But inspired by [email protected]'s endurance and patience, I decided to just grind it out in the stand for the next three and a half days. I set my tent on a big sand bar about fifteen feet from the river. I walked the sandy bank about four hundred yards to its end and saw tracks from elk, deer, moose, wolf, black and grizzly bear, plus birds and mink. I did notice that the bank was being slowly eroded away, with chunks of loose sand going "shlooosh" with regularity. "Should be fine" I thought to myself as I drifted off to the occasional "schluuump, splash".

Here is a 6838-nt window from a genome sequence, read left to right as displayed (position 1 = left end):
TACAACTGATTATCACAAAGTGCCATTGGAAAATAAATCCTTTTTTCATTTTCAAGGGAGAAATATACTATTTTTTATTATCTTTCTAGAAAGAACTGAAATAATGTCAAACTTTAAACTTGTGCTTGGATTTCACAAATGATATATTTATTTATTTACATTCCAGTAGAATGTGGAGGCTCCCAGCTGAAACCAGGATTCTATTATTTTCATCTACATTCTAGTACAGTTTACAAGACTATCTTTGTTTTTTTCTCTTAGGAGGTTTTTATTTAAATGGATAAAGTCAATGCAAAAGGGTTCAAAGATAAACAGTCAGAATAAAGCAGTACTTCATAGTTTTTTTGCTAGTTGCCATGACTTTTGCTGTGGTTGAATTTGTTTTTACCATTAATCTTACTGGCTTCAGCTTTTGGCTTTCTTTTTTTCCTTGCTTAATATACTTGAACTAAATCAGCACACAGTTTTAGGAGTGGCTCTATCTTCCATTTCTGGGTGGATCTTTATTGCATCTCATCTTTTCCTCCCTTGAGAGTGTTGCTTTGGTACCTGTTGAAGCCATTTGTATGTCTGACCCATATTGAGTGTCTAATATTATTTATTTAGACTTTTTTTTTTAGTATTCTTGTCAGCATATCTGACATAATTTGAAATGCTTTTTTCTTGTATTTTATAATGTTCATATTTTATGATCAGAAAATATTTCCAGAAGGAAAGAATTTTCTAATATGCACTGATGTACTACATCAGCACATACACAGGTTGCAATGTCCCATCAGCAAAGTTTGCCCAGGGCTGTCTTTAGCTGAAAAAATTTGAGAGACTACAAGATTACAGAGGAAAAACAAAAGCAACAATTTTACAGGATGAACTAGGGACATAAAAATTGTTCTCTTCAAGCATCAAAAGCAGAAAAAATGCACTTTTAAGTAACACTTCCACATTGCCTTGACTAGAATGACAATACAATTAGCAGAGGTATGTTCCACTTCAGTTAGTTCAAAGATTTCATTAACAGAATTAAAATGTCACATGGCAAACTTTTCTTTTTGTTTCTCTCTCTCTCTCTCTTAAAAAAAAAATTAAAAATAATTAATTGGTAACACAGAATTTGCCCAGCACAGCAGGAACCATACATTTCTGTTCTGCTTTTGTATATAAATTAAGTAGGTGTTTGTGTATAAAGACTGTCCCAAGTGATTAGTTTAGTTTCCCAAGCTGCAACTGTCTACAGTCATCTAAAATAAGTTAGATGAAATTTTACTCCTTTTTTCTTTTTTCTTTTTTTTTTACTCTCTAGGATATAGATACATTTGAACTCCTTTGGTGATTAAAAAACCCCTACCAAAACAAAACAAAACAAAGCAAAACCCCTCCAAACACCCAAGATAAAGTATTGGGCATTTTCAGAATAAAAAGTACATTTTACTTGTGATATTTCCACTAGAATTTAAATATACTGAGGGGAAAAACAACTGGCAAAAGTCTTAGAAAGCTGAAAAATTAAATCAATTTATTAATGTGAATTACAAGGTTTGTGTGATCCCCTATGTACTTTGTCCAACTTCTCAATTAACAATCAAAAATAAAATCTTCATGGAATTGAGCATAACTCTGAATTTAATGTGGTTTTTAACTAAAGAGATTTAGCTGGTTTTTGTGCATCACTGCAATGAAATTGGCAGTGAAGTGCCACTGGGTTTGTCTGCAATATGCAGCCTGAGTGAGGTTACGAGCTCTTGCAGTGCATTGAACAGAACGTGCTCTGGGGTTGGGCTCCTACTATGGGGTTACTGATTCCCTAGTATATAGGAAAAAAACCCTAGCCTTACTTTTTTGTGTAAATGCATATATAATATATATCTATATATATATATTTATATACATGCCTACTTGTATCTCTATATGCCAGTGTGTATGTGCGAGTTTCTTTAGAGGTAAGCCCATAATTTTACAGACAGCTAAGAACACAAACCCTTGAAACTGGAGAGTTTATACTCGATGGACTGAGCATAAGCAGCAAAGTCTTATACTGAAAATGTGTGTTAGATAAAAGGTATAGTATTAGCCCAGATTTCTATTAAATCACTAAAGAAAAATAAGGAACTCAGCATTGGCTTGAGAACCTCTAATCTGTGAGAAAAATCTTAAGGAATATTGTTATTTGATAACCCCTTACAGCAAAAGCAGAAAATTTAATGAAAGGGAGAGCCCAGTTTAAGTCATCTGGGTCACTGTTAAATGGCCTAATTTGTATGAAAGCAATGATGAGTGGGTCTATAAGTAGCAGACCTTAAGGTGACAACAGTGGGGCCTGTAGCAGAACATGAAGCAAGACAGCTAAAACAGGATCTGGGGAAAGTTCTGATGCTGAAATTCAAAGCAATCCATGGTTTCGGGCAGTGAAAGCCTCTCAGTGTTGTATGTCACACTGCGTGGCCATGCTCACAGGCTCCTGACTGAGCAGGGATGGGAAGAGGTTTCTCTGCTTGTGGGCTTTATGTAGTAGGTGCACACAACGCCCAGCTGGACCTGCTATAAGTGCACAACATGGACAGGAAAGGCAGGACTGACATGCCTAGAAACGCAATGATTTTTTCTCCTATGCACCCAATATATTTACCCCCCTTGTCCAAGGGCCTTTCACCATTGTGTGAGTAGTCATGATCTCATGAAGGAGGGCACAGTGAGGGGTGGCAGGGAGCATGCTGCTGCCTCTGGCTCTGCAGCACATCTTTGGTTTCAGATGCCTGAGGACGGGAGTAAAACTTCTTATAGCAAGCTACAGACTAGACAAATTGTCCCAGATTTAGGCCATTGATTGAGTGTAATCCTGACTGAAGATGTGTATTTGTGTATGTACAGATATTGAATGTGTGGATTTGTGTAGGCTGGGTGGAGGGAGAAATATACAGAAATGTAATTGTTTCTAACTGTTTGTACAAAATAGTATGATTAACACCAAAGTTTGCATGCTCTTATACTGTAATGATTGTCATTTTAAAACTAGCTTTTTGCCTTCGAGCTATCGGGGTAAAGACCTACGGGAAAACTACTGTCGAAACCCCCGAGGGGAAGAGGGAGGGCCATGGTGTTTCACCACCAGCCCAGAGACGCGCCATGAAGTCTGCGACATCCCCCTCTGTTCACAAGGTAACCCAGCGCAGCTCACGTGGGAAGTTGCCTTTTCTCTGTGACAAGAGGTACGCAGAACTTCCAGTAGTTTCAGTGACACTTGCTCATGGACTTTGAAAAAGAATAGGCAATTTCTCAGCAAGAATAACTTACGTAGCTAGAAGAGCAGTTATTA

In all seriousness my wife says i pout for about a month when I get back from my annual elk trip. It sure is addicting though. Im starting to get in WT mode now i guess. Good Thread...!!!!
The first morning of my solo hunt found me in my tree waiting for shooting light. I'll say right here that I'm not that good at bull calls, but pretty good on the cow talk. Right at shooting light I make a little cow/calf chatter then a lazy bugle, followed by a riff of half hearted chuckles, then a bit more from the cow choir. Within five minutes there's a bull! A big bull!! At eighty yards the bino's say it's a 6X6 with everything, tine and beam length and plenty of mass. Holy smokes, this could happen!!